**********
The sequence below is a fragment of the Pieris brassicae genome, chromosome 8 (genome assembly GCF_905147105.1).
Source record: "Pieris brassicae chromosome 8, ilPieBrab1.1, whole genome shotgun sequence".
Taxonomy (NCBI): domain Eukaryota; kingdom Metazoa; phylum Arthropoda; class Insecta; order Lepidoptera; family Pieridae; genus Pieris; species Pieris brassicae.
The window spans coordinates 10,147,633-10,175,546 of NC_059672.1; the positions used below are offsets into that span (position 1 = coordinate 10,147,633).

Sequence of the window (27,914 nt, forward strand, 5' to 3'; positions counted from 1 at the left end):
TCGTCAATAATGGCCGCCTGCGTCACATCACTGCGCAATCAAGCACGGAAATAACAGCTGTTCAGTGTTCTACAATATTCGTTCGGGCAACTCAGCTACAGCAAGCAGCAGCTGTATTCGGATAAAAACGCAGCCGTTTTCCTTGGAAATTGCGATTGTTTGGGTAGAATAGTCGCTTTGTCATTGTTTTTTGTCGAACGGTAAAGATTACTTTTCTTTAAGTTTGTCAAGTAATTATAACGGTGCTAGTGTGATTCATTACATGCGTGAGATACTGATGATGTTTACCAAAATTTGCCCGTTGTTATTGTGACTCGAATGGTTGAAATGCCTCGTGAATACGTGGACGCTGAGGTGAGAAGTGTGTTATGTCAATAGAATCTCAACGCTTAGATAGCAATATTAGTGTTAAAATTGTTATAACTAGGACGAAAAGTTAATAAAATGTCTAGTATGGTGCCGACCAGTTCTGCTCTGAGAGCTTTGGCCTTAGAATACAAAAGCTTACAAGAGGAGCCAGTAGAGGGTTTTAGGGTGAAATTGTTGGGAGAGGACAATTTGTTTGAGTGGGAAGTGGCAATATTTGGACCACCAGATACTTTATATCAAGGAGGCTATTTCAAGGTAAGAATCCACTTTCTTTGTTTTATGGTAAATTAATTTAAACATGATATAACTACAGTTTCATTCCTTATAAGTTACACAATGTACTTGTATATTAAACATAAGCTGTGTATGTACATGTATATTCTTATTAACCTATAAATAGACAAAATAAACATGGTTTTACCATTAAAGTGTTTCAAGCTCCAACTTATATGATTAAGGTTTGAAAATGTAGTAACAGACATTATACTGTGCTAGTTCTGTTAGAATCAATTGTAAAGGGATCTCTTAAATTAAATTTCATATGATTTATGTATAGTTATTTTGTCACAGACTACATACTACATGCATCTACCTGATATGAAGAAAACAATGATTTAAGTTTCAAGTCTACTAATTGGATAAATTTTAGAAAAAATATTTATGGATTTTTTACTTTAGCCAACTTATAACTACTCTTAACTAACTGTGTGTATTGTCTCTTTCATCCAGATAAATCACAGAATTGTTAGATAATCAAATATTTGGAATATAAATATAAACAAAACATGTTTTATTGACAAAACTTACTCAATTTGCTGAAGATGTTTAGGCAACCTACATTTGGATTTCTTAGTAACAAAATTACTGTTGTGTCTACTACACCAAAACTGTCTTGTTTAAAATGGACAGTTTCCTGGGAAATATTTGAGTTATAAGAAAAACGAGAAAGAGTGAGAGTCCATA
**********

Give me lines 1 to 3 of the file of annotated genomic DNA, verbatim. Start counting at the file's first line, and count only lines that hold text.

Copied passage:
The sequence below is a fragment of the Pieris brassicae genome, chromosome 8 (genome assembly GCF_905147105.1).
Source record: "Pieris brassicae chromosome 8, ilPieBrab1.1, whole genome shotgun sequence".
Taxonomy (NCBI): domain Eukaryota; kingdom Metazoa; phylum Arthropoda; class Insecta; order Lepidoptera; family Pieridae; genus Pieris; species Pieris brassicae.